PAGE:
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Workers unearth 'Black Death' plague pit


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#46    FurthurBB

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Posted 17 April 2013 - 12:14 AM

View Postealdwita, on 15 March 2013 - 05:41 PM, said:

Yes, I agree up to a point. As far as the 'Black Death' was concerned, most historians have gone along with traditional opinions and have opted for Bubonic-type plague, spread by the rat flea. but there are other schools of thought....for instance, in 2000, biologist Gunnar Karlsson pointed out that the Black Death killed between half and two-thirds of the population of Iceland, although there were no rats in Iceland at this time. Historian Norman F. Cantor suggests, in his 2001 book In the Wake of the Plague, that the Black Death might have been a combination of pandemics including a form of anthrax, a cattle murrain. He cites many forms of evidence including reported disease symptoms not in keeping with the known effects of either bubonic or pneumonic plague, the discovery of anthrax spores in a plague pit in Scotland, and the fact that meat from infected cattle was known to have been sold in many rural English areas prior to the onset of the plague.

As I said though, most historians go along with bubonic rather than either pneumonic or anthrax pandemics.


I have also often wondered if it was a hemorrhagic fever virus.  Though the lack of rats and the fact that the people themselves who were often exposed to bubonic plague thought it was different it could have been a very virulent strain that was well adapted to humans that almost always caused pneumonic plague so was exceptionally communicable.  This would cause a higher death rate than normal bubonic plague and is easily spread from person to person without any need for rats.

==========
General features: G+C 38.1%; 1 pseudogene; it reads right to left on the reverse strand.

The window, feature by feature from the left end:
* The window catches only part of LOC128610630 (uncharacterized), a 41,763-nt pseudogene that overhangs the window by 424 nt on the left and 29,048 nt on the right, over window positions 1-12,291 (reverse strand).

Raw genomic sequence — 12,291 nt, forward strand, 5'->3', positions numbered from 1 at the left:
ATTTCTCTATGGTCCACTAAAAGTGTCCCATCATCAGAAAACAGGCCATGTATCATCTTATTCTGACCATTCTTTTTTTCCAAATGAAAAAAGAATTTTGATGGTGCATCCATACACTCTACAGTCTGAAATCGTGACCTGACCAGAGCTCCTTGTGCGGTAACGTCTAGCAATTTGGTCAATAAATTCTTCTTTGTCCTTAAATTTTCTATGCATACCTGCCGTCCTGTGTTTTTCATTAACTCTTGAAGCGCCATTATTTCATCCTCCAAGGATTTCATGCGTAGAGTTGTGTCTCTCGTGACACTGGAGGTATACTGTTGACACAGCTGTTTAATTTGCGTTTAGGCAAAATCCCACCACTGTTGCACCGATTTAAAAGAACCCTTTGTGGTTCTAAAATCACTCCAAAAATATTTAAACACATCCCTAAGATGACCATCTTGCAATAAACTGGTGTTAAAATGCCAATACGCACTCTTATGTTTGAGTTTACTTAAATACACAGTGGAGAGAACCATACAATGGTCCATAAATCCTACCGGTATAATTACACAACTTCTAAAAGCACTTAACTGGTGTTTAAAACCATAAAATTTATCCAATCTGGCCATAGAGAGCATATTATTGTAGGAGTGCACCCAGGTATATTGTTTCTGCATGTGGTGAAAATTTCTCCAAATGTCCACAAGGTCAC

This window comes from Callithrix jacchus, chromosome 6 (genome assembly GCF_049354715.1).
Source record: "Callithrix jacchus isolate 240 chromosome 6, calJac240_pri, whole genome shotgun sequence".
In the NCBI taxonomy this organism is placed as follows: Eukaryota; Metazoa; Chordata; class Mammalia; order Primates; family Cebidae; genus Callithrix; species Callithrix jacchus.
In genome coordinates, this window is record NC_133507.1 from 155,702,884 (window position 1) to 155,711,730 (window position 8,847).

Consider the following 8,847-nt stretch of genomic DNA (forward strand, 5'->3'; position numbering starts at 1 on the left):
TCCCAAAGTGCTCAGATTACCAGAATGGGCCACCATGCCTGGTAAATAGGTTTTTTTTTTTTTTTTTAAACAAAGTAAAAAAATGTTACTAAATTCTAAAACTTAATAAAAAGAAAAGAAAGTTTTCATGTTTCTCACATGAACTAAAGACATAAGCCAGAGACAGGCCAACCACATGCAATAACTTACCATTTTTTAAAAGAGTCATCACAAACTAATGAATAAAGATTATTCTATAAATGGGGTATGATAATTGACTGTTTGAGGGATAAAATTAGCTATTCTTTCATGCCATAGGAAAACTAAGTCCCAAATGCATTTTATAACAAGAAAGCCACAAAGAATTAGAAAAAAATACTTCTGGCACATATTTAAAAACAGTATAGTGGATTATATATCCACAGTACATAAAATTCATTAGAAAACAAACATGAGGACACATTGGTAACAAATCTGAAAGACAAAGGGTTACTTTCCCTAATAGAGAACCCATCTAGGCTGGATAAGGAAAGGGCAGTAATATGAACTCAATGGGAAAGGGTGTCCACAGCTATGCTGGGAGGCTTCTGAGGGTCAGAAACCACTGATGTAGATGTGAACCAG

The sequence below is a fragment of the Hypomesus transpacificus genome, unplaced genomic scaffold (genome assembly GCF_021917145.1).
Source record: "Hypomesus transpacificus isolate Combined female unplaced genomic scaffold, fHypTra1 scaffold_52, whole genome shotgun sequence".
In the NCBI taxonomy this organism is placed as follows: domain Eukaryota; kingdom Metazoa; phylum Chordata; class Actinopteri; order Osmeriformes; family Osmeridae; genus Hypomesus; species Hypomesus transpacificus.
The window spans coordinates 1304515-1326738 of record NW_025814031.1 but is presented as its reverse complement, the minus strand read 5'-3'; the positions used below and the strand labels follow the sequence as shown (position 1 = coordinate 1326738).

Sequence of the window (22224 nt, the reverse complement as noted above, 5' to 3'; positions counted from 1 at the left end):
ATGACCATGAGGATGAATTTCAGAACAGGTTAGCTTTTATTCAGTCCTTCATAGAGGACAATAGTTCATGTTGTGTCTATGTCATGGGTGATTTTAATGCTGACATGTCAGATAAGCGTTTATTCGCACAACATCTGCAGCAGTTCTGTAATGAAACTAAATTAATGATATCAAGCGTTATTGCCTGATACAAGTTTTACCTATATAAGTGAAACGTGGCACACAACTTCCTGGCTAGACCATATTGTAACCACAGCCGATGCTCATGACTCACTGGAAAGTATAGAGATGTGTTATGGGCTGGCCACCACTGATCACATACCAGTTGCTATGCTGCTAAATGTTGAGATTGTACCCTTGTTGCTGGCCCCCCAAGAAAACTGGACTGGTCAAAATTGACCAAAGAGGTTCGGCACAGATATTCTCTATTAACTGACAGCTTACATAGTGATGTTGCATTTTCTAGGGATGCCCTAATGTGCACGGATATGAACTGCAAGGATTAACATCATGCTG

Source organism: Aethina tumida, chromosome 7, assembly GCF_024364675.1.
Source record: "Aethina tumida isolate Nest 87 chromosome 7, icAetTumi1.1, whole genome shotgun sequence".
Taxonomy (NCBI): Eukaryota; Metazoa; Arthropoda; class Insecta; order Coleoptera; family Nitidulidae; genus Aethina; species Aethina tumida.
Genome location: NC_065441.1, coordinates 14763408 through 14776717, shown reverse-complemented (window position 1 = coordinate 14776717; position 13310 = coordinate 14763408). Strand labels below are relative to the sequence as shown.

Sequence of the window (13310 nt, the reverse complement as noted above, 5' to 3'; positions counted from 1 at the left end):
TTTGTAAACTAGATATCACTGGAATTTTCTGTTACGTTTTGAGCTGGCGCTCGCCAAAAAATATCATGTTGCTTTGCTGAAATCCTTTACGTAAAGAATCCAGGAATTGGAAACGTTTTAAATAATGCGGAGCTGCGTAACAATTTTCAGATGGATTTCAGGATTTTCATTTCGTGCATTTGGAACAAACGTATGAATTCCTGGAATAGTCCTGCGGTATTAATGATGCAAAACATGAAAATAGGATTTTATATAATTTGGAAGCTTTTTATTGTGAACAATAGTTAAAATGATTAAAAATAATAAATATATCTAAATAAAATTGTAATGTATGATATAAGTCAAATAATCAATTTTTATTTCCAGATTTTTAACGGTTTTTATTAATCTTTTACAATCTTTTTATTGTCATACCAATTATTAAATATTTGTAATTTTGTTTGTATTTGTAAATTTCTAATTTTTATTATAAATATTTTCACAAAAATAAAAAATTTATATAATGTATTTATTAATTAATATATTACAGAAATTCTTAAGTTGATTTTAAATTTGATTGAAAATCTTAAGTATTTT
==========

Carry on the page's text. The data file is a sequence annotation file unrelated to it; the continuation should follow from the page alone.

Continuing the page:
#47    FurthurBB

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Posted 17 April 2013 - 12:24 AM

View PostFrank Merton, on 16 March 2013 - 01:26 PM, said:

You know bird flue is still lurking about.  Just a week or so ago a man in Cambodia died of it, and there have been several in China.  When a human being gets it, the mortality is very high.

It does appear that it's something more difficult than first feared for it to develop the ability to spread from person to person, so the world has relaxed.  Still, it could happen.

And that is not the only variety of influenza that could turn both deadly and highly infectious.  To my mind this is one of the possible disasters lurking about and the sooner a general influenza vaccine is developed the safer we all will be.

I hate that they call it bird flu all influenza was originally bird flu.


#48    FurthurBB

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Posted 17 April 2013 - 12:26 AM

View PostPersonFromPorlock, on 16 March 2013 - 03:41 PM, said:

Getting a bit OT, but it seems to me that the arguments for the Metric system are really arguments for a world-standard measuring system. It may be that such systems are perfectly arbitrary, so that the Metric system will do as well as any other, but it may also be that there are units that are more 'natural' for people: if "one-Mississippi, two-Mississippi..." approximates seconds, then presumably there is a shorter, 'natural', interval which people can count as "One, two...." Likewise units of mass,  length, temperature and so on.

A world-standard system is obviously a Good Thing: but it doesn't necessarily follow that the Metric system is the best possible design for one.

Well, the meteric system is much more accurate and easily converted from one size/weight to another (cm --> km).





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